This glowing sea creature lives in the deep Arctic—you’ll be amazed by the sea angel’s beauty

Scientists believe that there are as many as 1 million different kinds of species living in the ocean, with anywhere from one-third to two-thirds of them still yet to be named.

Some are fierce, with gaping mouths and razor-sharp teeth. Others are strange and otherworldly—indeed, some seem almost angelic.

The sea angel is certainly one of those creatures. Not to be confused with an angelfish or angel shark, the sea angel gets its name, quite literally, from its angel-like appearance and “wings” that propel it through the ocean.

With a harmless appearance and glowing, gelatinous body, the sea angel looks like a biblical messenger—but despite the heavenly appearance, everything about the sea angel is designed to help it survive in large bodies of water across the world.

The “wings” on either side of the sea angel are actually feet of sorts. They help to propel the diminutive creature through the water at a speed of about .22 miles per hour—which seems slow, but actually far outpaces the sea butterfly, which serves as its primary source of food.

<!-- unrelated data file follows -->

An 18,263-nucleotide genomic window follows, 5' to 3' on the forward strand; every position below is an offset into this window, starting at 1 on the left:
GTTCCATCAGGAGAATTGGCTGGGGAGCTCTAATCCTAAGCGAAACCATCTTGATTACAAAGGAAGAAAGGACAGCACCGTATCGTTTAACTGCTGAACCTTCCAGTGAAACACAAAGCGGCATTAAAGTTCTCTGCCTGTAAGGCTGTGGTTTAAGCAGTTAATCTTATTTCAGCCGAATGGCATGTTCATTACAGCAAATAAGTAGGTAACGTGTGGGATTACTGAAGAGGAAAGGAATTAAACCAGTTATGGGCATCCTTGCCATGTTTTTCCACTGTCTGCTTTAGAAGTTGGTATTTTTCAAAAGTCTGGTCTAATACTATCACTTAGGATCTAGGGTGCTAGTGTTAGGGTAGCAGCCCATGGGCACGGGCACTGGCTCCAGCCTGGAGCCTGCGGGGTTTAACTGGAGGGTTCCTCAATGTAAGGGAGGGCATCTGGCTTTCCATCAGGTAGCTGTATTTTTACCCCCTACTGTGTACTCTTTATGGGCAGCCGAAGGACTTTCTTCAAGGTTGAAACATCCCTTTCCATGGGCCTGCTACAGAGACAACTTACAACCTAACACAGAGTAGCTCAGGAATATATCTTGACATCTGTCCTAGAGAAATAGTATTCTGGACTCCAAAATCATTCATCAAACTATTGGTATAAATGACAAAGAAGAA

Despite its angelic appearance, the sea angel is an aggressive predator, launching tentacles to catch prey and often hunting in an ambush style.

Despite this, they remain some of the more beautiful deep-water sea creatures out there; not only do they glow, but their translucent skin enables onlookers to catch a glimpse of their red hearts.

They can cluster in groups of nearly 300 in around 1 cubic meter (approx. 35 cubic feet) of water. Catching sight of them may be difficult unless you’re headed for cold waters—they’ll live anywhere, but prefer Arctic temps—but for those who do manage to experience the angels out in the waters, they’re certainly a sight to see.

Take a look at the gorgeous creatures out for a swim, and tell me they don’t absolutely capture your attention.